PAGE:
Becoming an Influential Leader
What is an influential leader and how can I become one? How and Why do people follow me, create a workplace where people want to work, and go the extra mile? How do I get my staff to work harder and make that extra phone call? How do I develop cohesive teams? Ultimately, the climate and culture is due to the leader.
These are the right questions to ask if you want to be an influential leader. Look around, who’s following? What does your climate or culture look like?
For there to be meaning, influential leadership is critical. We are expected to influence our teams, clients, donors, and stakeholders to be successful. Everything we do, we depend on our ability to influence those around us. From my own experiences and from training and coaching other leaders, I have identified 4 qualities that make an influential leader. Embrace these qualities to develop and influence others positively.
4 Qualities of an Influential Leader:
1) Be authentic and real.
Most of us immediately say, “yes, I am authentic and real,” but most of the time, we are not the same people at home as we are in our professional lives. We are trying to be someone we’re not and we can be fake and very surface. Ask yourself, “Am I putting myself out there for people to see my vulnerability and do people see who I really am?” A lot of people shield and protect themselves for fear that others will see who they really. People can see right through this and they sense that you are not genuine or authentic. In order to build a real connection and trust with others, authenticity and be real. Take a risk and put yourself out there so your people know who you really are. People want relationships in the workplace and in building this trust you will have an effect on others like never before.
2) Put yourself on the line.
If you have the experience, success, wisdom, and knowledge in your field and a track record of success and influence, then put yourself on the line. During my 27-year career of coaching college basketball, I gained incredible experience through mistakes and my successes. The failures are important to share with others because people relate to those and will connect with you. Talking about mistakes is putting yourself out there so others can learn from you. No one is perfect and most can relate to this. By putting yourself on the line, you will create a connection with your teams and people that will create a positive culture of being able to take risks and innovation.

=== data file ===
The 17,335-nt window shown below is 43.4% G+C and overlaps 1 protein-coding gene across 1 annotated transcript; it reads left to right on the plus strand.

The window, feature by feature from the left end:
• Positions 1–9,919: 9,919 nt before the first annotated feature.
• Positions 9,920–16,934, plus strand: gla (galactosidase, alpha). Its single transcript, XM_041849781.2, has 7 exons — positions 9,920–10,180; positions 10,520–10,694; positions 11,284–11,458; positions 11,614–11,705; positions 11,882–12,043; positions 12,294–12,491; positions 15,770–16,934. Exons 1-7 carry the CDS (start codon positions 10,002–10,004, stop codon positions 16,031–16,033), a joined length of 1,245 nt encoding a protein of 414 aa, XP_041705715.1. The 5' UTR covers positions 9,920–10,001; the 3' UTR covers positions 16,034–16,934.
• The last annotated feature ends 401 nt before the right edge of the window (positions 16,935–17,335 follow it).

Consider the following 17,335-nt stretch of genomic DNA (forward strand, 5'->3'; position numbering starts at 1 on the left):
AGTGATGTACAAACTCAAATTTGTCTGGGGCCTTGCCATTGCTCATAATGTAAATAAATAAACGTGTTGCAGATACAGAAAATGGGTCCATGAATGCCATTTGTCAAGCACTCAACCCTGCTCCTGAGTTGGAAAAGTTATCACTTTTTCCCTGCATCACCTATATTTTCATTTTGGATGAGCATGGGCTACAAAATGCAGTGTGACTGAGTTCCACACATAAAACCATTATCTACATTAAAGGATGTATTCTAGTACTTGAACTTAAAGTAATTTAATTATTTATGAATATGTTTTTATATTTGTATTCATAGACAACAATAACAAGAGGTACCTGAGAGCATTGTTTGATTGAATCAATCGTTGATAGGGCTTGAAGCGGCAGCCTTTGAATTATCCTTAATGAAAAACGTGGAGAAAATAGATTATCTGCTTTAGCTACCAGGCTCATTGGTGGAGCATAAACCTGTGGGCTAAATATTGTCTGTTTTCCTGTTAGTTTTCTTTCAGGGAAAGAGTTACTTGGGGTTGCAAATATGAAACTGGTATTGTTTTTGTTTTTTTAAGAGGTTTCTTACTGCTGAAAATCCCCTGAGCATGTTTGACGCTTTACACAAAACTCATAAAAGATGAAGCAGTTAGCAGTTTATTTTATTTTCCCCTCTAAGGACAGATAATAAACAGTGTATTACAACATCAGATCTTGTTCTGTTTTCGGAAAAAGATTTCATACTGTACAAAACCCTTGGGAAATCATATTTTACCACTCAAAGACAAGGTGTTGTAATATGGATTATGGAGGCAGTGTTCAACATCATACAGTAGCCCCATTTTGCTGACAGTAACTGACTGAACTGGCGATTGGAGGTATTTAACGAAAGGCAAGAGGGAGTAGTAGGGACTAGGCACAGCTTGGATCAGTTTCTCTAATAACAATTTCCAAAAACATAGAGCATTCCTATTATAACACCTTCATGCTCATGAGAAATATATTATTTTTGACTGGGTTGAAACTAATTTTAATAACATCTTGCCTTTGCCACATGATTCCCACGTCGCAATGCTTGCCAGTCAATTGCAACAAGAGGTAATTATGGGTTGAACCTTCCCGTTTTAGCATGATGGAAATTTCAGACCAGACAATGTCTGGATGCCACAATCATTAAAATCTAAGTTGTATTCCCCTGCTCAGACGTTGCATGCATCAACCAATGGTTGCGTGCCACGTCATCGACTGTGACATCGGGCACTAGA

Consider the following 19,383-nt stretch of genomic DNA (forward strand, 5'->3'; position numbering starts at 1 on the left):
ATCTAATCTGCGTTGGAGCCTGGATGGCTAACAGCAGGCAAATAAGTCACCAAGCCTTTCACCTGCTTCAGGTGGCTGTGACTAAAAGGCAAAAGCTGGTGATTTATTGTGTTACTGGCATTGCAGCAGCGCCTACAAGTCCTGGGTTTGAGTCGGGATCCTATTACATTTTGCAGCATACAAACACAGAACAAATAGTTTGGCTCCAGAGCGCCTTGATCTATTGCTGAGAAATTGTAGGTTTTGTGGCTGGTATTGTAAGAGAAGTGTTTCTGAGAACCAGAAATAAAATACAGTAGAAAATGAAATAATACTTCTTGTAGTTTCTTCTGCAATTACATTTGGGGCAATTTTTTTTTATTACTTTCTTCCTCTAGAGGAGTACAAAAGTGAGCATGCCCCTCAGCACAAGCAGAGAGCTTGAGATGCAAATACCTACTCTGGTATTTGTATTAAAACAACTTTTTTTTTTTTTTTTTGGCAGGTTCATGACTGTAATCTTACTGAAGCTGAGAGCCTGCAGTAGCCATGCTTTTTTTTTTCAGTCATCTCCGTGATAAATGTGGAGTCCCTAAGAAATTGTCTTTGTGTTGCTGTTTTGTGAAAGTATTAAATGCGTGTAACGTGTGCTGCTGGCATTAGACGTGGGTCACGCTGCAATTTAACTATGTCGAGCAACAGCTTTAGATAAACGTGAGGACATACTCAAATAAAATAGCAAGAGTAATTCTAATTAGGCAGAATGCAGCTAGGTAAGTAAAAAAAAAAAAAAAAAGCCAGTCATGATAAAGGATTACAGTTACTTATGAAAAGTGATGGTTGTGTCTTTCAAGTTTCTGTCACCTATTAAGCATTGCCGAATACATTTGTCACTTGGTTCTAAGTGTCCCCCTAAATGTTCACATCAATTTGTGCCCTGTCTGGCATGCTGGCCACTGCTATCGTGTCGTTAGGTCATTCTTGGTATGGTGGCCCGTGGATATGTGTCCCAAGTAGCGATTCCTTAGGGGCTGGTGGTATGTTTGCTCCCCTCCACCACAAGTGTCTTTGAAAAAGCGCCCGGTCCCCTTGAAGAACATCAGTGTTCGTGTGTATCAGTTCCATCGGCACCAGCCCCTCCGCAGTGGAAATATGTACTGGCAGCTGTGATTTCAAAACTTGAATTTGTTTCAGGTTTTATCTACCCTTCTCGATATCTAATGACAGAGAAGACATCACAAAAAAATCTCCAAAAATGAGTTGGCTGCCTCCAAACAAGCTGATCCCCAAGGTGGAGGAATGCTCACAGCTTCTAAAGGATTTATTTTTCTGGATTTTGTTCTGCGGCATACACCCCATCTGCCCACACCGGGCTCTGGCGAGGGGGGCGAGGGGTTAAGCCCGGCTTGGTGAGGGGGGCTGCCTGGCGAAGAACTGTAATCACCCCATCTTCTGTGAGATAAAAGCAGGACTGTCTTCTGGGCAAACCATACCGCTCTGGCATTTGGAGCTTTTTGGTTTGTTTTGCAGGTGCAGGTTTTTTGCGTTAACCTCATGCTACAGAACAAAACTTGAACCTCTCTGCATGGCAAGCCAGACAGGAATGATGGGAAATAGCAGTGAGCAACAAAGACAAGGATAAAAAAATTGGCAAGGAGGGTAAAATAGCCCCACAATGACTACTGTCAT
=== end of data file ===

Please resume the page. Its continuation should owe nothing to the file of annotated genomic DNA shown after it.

3) Get uncomfortable.
Getting uncomfortable is growth and opening doors of opportunity. Let people see this side of you, “I can’t let people see my weaknesses or show my emotions.” Are you uncomfortable putting it on the line, “What if I say the wrong thing?” “What if I’m too assertive?” You must get uncomfortable to be an influential leader and create that type of climate for your people. Oddly enough, this is when others start to get comfortable with you as their leader and want to join your team. They see you as a positive leader and they will want to be a part of what is happening. Get uncomfortable developing deep relationships. Being influential is about taking that extra step and digging deeper to build those relationships.
4) Show your people that you care.
When you show you care, you develop stronger relationships, trust and the ability to effectively provide constructive criticism. You will be able say how you feel and ask for more, but they must first know that you care about them as people. Show support, champion your people, and communicate that accountability and successful results are expected.
At one point in my career, someone came up to me and mentioned that people were afraid to disappoint me, they wanted to please and make me happy. I was tough and driven, people were afraid to come to me and they didn’t want to let me down. At first, this bothered me, but I realized these people became successful and reached the Next Level in their careers. Leaders put people in a situation where they can leverage their strengths, create a culture of inclusiveness where people want to lean on each other because they know you care.
Influential leaders shape their organizations and the people around them. People follow these type of leaders because they want to be a part of a team and culture of positivity and success. It’s important to understand that being an influential leader is not the everyday tasks and processes, but it’s the emotional perspective where the greatest impact of influence a leader has on their people and climate.
This topic is critical in developing positive leaders and a culture of well-being. If you have any questions or comments, I would love to hear them.